As we continue to trudge our way through this anemic recovery, investors everywhere are extremely skittish. While economic data shows that the economy is in fact growing, it’s not growing by very much. And with the housing market stuck in the doldrums and unemployment staying stubbornly high, many folks are convinced we never really emerged from the recession, but are merely stuck inside a longer, more protracted downturn. And that pessimism is showing up in the stock market.

Still running scared
According to the latest Bank of America Merrill Lynch fund manager survey, investment managers are dumping U.S. stocks at rates not seen since 2008. Data from August show that a net 14% of survey respondents are underweight U.S. equities, compared with a net 7% that were overweight U.S. stocks in July. Along with domestic stocks, Japan has been getting the cold shoulder from investors as well, as money flowed out of that nation and into other developed economies like the U.K. The survey also showed that managers are moving back into European and Chinese stocks as concerns over slowing growth in those regions have waned.

But don’t go dumping your U.S. stocks in favor of bonds or European equities just yet. One thing to remember about this monthly fund manager survey is that it is highly volatile. Especially in times of rapidly changing investor sentiment like this, managers’ outlooks can change from month to month. That means all it would take is a handful of positive economic data for optimism to swing back and for U.S. stocks to appear more attractive.

And more importantly, consider what it means that investors are selling stocks at roughly the same levels as they were in 2008. That was a time of panic and uncertainty, when many people were convinced that our financial system was on the verge of collapse. Fear ran rampant and investors fled the market in search of the safety of Treasury securities. But then what happened next? A hard-core rebound in 2009, as the market gained roughly 26%, its best showing since 2003, when the market bounced back after three consecutive bear market years from 2000 to 2002.

Now I’m certainly not predicting those kinds of gains either later this year or in 2011. But historically, when investors are net sellers of U.S. equities and pessimism reigns, that tends to be a bullish signal for the market more often than not.

A glass half-full
To be clear, I don’t want to downplay the risks to the economy right now. It’s true that we’re walking a fine line. The risk of falling back into recession is higher now than it was four months ago. Housing shows few signs of improvement, and the labor market remains incredibly weak, with blue chips Microsoft (Nasdaq: MSFT), Boeing (NYSE: BA), and Wells Fargo (NYSE: WFC) all announcing layoffs in recent months. But manufacturing and service sector data from the Institute for Supply Management show that both areas of the economy are in fact expanding, use of capacity is rebounding, and inflation remains tame. A robust rebound this is not, but it’s a jump to say that continued recession is inevitable.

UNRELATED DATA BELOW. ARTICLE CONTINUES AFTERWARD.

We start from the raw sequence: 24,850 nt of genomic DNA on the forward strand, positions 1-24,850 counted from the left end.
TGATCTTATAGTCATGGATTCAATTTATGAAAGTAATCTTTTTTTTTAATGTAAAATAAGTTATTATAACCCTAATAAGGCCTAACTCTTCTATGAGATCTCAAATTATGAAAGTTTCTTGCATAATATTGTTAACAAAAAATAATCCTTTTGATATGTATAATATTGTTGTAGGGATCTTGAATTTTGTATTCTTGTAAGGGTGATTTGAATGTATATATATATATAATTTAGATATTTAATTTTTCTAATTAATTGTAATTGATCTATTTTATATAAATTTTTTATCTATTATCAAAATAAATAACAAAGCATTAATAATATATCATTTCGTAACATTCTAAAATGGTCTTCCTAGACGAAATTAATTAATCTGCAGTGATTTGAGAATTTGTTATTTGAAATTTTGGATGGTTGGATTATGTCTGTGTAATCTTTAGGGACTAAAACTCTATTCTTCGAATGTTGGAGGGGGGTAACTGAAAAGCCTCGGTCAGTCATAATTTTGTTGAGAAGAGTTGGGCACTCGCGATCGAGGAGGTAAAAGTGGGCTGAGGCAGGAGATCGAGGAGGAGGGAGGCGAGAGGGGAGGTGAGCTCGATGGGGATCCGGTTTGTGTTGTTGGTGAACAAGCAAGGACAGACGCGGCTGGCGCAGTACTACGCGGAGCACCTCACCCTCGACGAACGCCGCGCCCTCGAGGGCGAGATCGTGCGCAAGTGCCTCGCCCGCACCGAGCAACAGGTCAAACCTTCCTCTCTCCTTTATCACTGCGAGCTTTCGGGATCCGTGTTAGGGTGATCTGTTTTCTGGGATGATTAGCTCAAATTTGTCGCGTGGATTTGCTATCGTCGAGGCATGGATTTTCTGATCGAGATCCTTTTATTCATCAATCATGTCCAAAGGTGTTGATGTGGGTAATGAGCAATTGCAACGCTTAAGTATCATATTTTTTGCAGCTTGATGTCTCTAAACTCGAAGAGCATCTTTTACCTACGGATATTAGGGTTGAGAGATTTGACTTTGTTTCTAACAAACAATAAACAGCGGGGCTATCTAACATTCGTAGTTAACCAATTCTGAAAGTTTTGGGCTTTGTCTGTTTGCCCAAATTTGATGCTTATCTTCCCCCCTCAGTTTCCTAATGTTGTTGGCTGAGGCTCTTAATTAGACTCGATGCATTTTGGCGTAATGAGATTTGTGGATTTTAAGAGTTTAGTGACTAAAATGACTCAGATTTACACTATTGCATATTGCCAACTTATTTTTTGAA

I can’t rule out the possibility of another market dip, even a severe one, in the next few months, but I don’t think investors should ditch stocks now. Given the massive amount of money that has moved into bonds and flowed out of the stock market in recent years, there is still plenty of room for long-term equity appreciation. Growth in the coming years won’t be overwhelming, but the odds of bonds continuing to beat stocks over the next decade are pretty slim. If you’re hesitant about getting back in the stock market, probably the easiest thing to do is to use an inexpensive broad-market exchange-traded fund to pick up some broad market exposure. That’s a pretty painless way to dip your toes back into stocks.

A healthy outlook
If you’re looking for more targeted exposure to some potential winning areas of the market, I’d recommend looking at the health-care sector. General prices in this area of the market are still pretty low, thanks in part to concerns over how reform efforts will affect the sector. But given long-term demographic trends, odds are good that select health-care companies will draw increasing demand for their products and services down the road. Some attractive candidates include:

Company

P/E Ratio

Dividend Yield

Abbott Laboratories (NYSE: ABT)

14.8

3.5%

Bristol-Myers Squibb (NYSE: BMY)

14.4

4.9%

Johnson & Johnson (NYSE: JNJ)

12.2

3.7%

Source: Yahoo! Finance. 

Each of the stocks listed above also earns a five-star rating from our Motley Fool CAPS community, so we’ve got the collective wisdom of our highly experienced network of investors solidly behind these rising-star health-care picks. 

So while it may seem like everyone around you is becoming bearish on U.S. stocks, make sure you’re not blindly following the crowd. If history is any indication, just when investors get to the point of giving up on stocks and going into hiding, that’s when the real money is likely to be made.

For more investing and personal financial planning tips, check out the Fool's Rule Your Retirement service, which provides top-notch retirement and mutual fund advice. You can start your free 30-day trial today.

Amanda Kish is the Fool's resident fund advisor for the Rule Your Retirement newsletter. At the time of publication, she did not own any of the funds or companies mentioned herein. Microsoft is a Motley Fool Inside Value pick. Johnson & Johnson is a Motley Fool Income Investor pick. Motley Fool Options has recommended diagonal call positions on Microsoft and Johnson & Johnson. The Fool has a disclosure policy.